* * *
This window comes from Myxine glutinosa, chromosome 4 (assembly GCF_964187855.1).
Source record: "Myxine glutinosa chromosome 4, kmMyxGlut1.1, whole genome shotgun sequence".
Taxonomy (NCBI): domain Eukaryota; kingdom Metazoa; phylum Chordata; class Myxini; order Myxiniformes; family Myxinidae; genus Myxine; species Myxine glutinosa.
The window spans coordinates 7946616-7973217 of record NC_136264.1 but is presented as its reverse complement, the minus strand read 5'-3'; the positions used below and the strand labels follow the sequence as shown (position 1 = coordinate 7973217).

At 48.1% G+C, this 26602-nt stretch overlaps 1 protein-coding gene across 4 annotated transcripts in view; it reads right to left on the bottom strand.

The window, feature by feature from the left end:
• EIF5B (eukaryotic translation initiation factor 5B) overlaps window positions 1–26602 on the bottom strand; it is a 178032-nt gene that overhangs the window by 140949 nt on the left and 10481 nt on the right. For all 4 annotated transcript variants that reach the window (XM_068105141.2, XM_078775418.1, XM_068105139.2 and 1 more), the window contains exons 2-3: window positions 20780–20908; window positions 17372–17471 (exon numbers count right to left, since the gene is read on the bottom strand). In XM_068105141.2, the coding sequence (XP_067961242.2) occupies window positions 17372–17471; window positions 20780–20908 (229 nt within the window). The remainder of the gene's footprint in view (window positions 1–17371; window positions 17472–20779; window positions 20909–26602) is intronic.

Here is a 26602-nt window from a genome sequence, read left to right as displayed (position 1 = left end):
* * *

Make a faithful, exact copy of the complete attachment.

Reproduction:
This window comes from Myxine glutinosa, chromosome 4 (assembly GCF_964187855.1).
Source record: "Myxine glutinosa chromosome 4, kmMyxGlut1.1, whole genome shotgun sequence".
Taxonomy (NCBI): domain Eukaryota; kingdom Metazoa; phylum Chordata; class Myxini; order Myxiniformes; family Myxinidae; genus Myxine; species Myxine glutinosa.
The window spans coordinates 7946616-7973217 of record NC_136264.1 but is presented as its reverse complement, the minus strand read 5'-3'; the positions used below and the strand labels follow the sequence as shown (position 1 = coordinate 7973217).

At 48.1% G+C, this 26602-nt stretch overlaps 1 protein-coding gene across 4 annotated transcripts in view; it reads right to left on the bottom strand.

The window, feature by feature from the left end:
• EIF5B (eukaryotic translation initiation factor 5B) overlaps window positions 1–26602 on the bottom strand; it is a 178032-nt gene that overhangs the window by 140949 nt on the left and 10481 nt on the right. For all 4 annotated transcript variants that reach the window (XM_068105141.2, XM_078775418.1, XM_068105139.2 and 1 more), the window contains exons 2-3: window positions 20780–20908; window positions 17372–17471 (exon numbers count right to left, since the gene is read on the bottom strand). In XM_068105141.2, the coding sequence (XP_067961242.2) occupies window positions 17372–17471; window positions 20780–20908 (229 nt within the window). The remainder of the gene's footprint in view (window positions 1–17371; window positions 17472–20779; window positions 20909–26602) is intronic.

Here is a 26602-nt window from a genome sequence, read left to right as displayed (position 1 = left end):